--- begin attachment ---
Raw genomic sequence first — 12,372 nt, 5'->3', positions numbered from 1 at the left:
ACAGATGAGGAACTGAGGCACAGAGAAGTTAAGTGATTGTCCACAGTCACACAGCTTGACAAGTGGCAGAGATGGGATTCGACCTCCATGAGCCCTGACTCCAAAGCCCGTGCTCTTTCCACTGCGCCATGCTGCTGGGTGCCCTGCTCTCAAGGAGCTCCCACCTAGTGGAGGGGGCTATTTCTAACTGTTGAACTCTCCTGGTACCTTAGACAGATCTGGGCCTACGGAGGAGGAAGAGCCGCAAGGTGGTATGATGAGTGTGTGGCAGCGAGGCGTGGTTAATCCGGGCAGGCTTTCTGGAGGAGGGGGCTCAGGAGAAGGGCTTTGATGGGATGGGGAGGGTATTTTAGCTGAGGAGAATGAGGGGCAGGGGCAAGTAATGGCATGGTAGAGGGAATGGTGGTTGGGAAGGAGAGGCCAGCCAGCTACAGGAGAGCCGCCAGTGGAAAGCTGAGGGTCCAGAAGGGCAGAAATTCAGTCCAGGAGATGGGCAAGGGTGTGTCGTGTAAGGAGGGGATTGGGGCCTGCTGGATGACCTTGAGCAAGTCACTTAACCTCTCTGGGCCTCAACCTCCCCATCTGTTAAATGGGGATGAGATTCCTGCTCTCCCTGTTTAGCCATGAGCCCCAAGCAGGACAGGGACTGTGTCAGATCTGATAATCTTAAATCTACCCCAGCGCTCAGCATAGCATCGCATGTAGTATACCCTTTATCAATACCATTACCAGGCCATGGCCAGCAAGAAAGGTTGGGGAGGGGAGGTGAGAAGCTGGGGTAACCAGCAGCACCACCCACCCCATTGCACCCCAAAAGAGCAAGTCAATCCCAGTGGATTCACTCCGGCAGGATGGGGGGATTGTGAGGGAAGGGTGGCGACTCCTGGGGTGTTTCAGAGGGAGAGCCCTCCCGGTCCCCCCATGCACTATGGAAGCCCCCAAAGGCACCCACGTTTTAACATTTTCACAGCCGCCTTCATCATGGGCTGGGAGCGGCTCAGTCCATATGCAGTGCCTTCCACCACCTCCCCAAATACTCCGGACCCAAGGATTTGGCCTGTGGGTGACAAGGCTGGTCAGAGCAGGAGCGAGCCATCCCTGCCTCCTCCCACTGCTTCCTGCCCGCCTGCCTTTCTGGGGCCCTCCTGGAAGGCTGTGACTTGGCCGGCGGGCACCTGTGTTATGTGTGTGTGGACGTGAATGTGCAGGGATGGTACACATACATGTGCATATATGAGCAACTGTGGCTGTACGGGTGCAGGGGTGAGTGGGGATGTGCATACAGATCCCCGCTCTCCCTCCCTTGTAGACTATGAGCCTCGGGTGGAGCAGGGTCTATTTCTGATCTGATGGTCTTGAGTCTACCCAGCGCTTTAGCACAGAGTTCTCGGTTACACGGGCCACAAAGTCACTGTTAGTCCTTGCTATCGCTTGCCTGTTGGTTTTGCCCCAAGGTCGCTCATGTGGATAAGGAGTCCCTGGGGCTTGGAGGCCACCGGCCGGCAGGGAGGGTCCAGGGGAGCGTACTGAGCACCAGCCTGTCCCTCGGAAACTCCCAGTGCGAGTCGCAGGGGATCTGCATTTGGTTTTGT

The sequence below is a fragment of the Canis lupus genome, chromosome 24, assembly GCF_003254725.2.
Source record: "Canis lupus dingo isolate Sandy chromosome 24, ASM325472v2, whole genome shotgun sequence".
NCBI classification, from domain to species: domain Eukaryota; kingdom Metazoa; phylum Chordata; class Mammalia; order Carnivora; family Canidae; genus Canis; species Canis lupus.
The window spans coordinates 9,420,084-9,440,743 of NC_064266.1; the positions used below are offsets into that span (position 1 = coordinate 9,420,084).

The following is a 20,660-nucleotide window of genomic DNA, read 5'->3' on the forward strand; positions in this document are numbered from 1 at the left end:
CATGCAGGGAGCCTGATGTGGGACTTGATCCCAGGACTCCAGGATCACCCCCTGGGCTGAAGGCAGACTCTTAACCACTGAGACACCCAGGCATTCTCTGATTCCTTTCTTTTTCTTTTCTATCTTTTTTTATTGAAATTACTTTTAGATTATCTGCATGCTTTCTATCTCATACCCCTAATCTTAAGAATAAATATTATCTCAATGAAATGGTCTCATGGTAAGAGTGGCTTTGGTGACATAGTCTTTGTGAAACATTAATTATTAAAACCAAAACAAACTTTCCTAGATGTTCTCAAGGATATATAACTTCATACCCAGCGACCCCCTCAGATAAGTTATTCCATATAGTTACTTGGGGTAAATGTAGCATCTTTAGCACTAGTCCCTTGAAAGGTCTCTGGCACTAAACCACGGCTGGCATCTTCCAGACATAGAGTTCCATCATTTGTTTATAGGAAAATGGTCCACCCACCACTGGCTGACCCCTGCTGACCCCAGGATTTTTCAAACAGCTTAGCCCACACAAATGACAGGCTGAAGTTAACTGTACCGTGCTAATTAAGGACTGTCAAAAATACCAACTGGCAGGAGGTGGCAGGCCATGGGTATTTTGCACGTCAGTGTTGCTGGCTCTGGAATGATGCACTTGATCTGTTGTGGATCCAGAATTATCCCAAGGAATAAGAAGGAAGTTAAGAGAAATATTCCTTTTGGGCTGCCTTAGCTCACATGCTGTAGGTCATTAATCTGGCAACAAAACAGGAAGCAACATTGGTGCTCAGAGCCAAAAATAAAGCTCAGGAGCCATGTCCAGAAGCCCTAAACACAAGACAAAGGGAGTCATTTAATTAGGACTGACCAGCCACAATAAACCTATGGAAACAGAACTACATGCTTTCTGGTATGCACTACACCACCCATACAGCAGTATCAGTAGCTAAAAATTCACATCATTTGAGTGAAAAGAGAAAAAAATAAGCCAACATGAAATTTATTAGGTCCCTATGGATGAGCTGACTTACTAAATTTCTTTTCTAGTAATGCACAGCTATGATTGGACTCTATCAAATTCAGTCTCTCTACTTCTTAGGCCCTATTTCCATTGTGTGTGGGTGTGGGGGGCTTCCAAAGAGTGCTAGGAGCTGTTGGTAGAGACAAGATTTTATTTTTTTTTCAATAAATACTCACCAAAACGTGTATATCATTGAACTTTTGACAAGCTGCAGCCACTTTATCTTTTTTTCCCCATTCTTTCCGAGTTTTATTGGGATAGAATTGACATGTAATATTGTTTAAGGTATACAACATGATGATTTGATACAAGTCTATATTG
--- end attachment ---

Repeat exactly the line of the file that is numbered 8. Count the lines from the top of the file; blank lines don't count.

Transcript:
CATGCAGGGAGCCTGATGTGGGACTTGATCCCAGGACTCCAGGATCACCCCCTGGGCTGAAGGCAGACTCTTAACCACTGAGACACCCAGGCATTCTCTGATTCCTTTCTTTTTCTTTTCTATCTTTTTTTATTGAAATTACTTTTAGATTATCTGCATGCTTTCTATCTCATACCCCTAATCTTAAGAATAAATATTATCTCAATGAAATGGTCTCATGGTAAGAGTGGCTTTGGTGACATAGTCTTTGTGAAACATTAATTATTAAAACCAAAACAAACTTTCCTAGATGTTCTCAAGGATATATAACTTCATACCCAGCGACCCCCTCAGATAAGTTATTCCATATAGTTACTTGGGGTAAATGTAGCATCTTTAGCACTAGTCCCTTGAAAGGTCTCTGGCACTAAACCACGGCTGGCATCTTCCAGACATAGAGTTCCATCATTTGTTTATAGGAAAATGGTCCACCCACCACTGGCTGACCCCTGCTGACCCCAGGATTTTTCAAACAGCTTAGCCCACACAAATGACAGGCTGAAGTTAACTGTACCGTGCTAATTAAGGACTGTCAAAAATACCAACTGGCAGGAGGTGGCAGGCCATGGGTATTTTGCACGTCAGTGTTGCTGGCTCTGGAATGATGCACTTGATCTGTTGTGGATCCAGAATTATCCCAAGGAATAAGAAGGAAGTTAAGAGAAATATTCCTTTTGGGCTGCCTTAGCTCACATGCTGTAGGTCATTAATCTGGCAACAAAACAGGAAGCAACATTGGTGCTCAGAGCCAAAAATAAAGCTCAGGAGCCATGTCCAGAAGCCCTAAACACAAGACAAAGGGAGTCATTTAATTAGGACTGACCAGCCACAATAAACCTATGGAAACAGAACTACATGCTTTCTGGTATGCACTACACCACCCATACAGCAGTATCAGTAGCTAAAAATTCACATCATTTGAGTGAAAAGAGAAAAAAATAAGCCAACATGAAATTTATTAGGTCCCTATGGATGAGCTGACTTACTAAATTTCTTTTCTAGTAATGCACAGCTATGATTGGACTCTATCAAATTCAGTCTCTCTACTTCTTAGGCCCTATTTCCATTGTGTGTGGGTGTGGGGGGCTTCCAAAGAGTGCTAGGAGCTGTTGGTAGAGACAAGATTTTATTTTTTTTTCAATAAATACTCACCAAAACGTGTATATCATTGAACTTTTGACAAGCTGCAGCCACTTTATCTTTTTTTCCCCATTCTTTCCGAGTTTTATTGGGATAGAATTGACATGTAATATTGTTTAAGGTATACAACATGATGATTTGATACAAGTCTATATTG